I travell'd thro' a land of men,
A land of men and women too;
And heard and saw such dreadful things
cold earth-wanderers never knew.
For there the Babe is born in joy
That was begotten in dire woe;
Just as we reap in joy the fruit
in bitter tears did sow.
And if the Babe is born a boy
He's given to a Woman Old,
Who nails him down upon a rock,
shrieks in cups of gold.
She binds iron thorns around his head,
She pierces both his hands and feet,
She cuts his heart out at his
To make it feel both cold and heat.
Her fingers number every nerve,
Just as a miser counts his gold;
She lives upon his shrieks and cries,
she grows young as he grows old.
Till he becomes a bleeding Youth,
And she becomes a Virgin bright;
Then he rends up his manacles,
binds her down for his delight.
He plants himself in all her nerves,
Just as a husbandman his mould;
And she becomes his dwelling-
And garden fruitful seventyfold.
And agèd Shadow, soon he fades,
Wandering round an earthly cot,
Full fillèd all with gems and gold
he by industry had got.
And these are the gems of the human soul,
The rubies and pearls of a love-sick eye,
The countless gold
of the aching heart,
The martyr's groan and the lover's sigh.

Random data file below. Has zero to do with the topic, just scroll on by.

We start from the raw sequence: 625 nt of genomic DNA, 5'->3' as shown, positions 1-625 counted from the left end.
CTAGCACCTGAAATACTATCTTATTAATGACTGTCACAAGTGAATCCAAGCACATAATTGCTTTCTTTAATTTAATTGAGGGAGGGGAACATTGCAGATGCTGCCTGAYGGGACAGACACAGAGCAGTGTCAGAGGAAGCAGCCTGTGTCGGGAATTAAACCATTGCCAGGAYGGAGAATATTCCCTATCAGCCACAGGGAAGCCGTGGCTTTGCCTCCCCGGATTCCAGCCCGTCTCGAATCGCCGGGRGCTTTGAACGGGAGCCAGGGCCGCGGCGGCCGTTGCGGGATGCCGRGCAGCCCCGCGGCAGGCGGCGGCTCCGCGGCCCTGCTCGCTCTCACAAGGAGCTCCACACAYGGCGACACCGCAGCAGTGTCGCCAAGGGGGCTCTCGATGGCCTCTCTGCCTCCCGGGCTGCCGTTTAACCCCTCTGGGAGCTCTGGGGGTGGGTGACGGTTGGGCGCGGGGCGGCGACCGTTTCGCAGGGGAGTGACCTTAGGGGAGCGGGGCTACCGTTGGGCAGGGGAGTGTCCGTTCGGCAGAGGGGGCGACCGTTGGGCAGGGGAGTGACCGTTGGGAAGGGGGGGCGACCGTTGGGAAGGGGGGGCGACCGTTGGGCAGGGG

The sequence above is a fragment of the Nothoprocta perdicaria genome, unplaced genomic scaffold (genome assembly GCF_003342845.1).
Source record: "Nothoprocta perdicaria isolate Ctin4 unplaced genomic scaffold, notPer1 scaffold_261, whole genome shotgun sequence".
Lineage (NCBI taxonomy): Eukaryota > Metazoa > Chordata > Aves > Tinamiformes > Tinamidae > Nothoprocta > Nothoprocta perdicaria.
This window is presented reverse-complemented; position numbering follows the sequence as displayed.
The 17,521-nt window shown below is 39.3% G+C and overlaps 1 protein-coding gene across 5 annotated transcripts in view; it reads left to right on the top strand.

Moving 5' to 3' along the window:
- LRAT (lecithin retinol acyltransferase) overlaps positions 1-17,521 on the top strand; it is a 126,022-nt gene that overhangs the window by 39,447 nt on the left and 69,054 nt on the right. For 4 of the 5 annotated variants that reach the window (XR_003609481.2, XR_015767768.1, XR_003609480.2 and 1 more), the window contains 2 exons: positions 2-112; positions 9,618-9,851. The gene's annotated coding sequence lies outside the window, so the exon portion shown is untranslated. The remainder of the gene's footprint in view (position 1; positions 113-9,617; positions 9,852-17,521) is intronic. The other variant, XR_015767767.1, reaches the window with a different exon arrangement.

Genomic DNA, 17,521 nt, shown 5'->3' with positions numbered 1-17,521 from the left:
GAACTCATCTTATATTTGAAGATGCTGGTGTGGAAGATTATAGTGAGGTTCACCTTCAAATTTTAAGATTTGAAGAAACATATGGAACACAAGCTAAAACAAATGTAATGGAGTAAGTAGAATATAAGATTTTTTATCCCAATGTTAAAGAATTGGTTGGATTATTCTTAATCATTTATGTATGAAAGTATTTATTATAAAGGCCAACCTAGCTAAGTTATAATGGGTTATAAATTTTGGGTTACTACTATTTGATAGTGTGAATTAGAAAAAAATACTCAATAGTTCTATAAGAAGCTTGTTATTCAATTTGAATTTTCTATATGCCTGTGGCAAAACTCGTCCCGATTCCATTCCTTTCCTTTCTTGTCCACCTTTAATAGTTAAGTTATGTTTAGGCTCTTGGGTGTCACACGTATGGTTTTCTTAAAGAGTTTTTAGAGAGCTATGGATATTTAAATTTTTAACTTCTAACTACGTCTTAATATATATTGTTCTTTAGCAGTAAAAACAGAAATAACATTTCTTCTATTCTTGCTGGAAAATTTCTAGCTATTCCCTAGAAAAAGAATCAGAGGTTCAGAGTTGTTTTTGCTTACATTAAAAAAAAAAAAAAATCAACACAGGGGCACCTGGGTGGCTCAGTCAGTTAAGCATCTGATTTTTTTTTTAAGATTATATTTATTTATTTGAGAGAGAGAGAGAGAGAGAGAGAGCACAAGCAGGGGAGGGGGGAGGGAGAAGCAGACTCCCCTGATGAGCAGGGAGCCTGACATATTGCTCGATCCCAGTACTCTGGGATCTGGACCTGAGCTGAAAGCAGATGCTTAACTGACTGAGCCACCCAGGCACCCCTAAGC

They are his meat, they are his drink
He feeds the beggar and the poor
And the wayfaring traveller:
ever open in his door.
His grief is their eternal joy;
They make the roofs and walls to ring;
Till from the fire on the hearth
Female Babe does spring.
And she is all of solid fire
And gems and gold, that none his hand
Dares stretch to touch her baby form,
wrap her in his swaddling-band.
But she comes to the man she loves,
If young or old, or rich or poor;
They soon drive out the Agèd Host,
beggar at another's door.
He wanders weeping far away,
Until some other take him in;
Oft blind and age-bent, sore distrest,
can a Maiden win.
And to allay his freezing age,
The poor man takes her in his arms;
The cottage fades before his sight,
garden and its lovely charms.
The guests are scatter'd thro' the land,
For the eye altering alters all;
The senses roll themselves in fear,
the flat earth becomes a ball;
The stars, sun, moon, all shrink away
A desert vast without a bound,
And nothing left to eat or drink,
a dark desert all around.
The honey of her infant lips,
The bread and wine of her sweet smile,
The wild game of her roving eye,
him to infancy beguile;
For as he eats and drinks he grows
Younger and younger every day;
And on the desert wild they both
in terror and dismay.